Cirque de la Symphonie returned to Verizon Hall in front of and often flying over the musicians of thePhiladelphia Orchestra with their troupe of aerialists, acrobats, jugglers, clowns and contortionists. Christian Marcelaru, Phil. Orch. dynamic associate conductor, dug into a wildly diverse play list of familiar repertory and excerpted works by composers as diverse as Poulenc, Delibes, Falla, Dvorak and Gimenez.
The selections featuring swooping, vertiginous, vaulting, dervisher and muscled orchestrals that engage the daredevil feats of the Cirque's unique performers, exemplars of new circus arts. The troupe is performing with many symphony orchestras and for classical purists it might seem gimmicky, but this show is musically compelling, on top of being a lot of fun.
Marcelaru opened with the careening and rowdy fanfares of Ibert's Bachanale, in its first Philadelphia Orchestra performance. Then flying with John Williams' Superman movie theme, acrobat aerialist Shem Biggie, tangles and untangles himself on a 40 ft suspension rope. Next, uber-buff gymnast Vitalii Buza spins and juggles an humongous metallic cube in a series of floor maneuvers. Buza is just warming up, his later aerial feats on two straps, executing moves that you would see Olympic rings, but with much more control and lyricism in his body. Meanwhile, the iron crosses, forward rolls and static layouts on straps approx. 25 ft. up just flow with a degree of difficulty is off the charts.
Andrey Moraru, in a tight satin tails and a gothy plume mounts two posts for precarious contortions but makes it more than a balancing act, it was a routine with extreme yogic positions, one-harm stands with askew body positions, full leg extensions and cabaret witty choreography.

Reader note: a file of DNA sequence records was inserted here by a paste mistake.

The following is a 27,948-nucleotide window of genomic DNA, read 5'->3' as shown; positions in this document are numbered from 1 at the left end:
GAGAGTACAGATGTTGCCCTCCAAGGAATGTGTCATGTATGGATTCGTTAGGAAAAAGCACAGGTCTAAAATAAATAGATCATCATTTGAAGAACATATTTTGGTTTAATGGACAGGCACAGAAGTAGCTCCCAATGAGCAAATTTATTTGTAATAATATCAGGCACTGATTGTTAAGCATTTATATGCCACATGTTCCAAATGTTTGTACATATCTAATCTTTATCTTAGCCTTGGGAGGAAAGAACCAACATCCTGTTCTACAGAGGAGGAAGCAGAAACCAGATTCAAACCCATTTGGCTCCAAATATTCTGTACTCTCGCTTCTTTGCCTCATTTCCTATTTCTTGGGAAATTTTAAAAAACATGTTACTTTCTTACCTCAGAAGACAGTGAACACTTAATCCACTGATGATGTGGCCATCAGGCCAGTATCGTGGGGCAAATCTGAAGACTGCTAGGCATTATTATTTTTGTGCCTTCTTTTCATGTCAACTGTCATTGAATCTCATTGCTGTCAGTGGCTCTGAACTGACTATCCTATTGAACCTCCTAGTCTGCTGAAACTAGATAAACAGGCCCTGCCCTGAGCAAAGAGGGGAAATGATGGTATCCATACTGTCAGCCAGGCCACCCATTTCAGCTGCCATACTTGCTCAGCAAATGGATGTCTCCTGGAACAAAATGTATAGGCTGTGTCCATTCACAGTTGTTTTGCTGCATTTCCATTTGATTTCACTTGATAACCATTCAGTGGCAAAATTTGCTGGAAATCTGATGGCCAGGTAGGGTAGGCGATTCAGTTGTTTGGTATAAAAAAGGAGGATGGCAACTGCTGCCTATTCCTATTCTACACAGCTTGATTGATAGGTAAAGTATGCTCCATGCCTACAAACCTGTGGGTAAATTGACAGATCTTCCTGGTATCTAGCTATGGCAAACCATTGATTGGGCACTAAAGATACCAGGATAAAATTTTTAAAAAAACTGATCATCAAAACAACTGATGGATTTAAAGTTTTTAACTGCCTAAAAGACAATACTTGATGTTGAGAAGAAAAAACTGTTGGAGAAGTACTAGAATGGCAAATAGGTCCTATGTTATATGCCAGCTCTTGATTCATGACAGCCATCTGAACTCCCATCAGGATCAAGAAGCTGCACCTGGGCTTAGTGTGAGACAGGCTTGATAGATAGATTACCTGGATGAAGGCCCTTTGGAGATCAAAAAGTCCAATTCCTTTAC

Marcelaru articulated a most rousing rendition of Leonard Bernstein's Overture to Candide, which is already cirque de la Lenny. Meanwhile, dancer-juggler Vladimir Tsarkov slinks on like a invertebrate cartoon (in a head to toe orange unitard and loin cloth) and conjures kinetic sculptures juggling and bouncing balls. His top of a head masque from traditional Asian theater, morphs him into otherworldly creature.
Aleena Sergeeva turns a dozen hoops into a dazzling slinky moving over her body. Meanwhile, she works them in arabesque poses, keeps them in motion as she glides into a handstand with the hoop twirling on her toes. Riding over, under, sideways or down, Oleksiy Snarskyy demonstrates the extreme sport fun of the German wheel.
A medley of Rimsky-Korsakov's Gypsy Song from Capriccio espagnol with harpist Elizabeth Hainen gorgeous harp cascades ushering in aerialists Christine Van Loo and Shana Lord during the Fandango section. The duo flies over the stage via a suspended hoop, their precarious dangles and torso interlocks hypnotize. Later, Van Loo and Russian gymnast Alexander Fedortchev do their famed red sash duet to Tchaikovsky's Waltz from Swan Lake. They sail out over the audience and there are even a few moments when it might spell curtains for them were it not for the music to escort a soft landing.
Also flying high sans acrobats was Marcelaru's thrillingly paced and lush reading of Aram Khachaturian's Adagio for Spartacus and Phrygiafeaturing vibrant solos from oboist Peter Smith and violinist David Kim, driving the dramatic arc. Cirque de la Symphonie has multi-generational and broad cross-over appeal and that has proved a winning combination with many orchestras trying to build new audiences.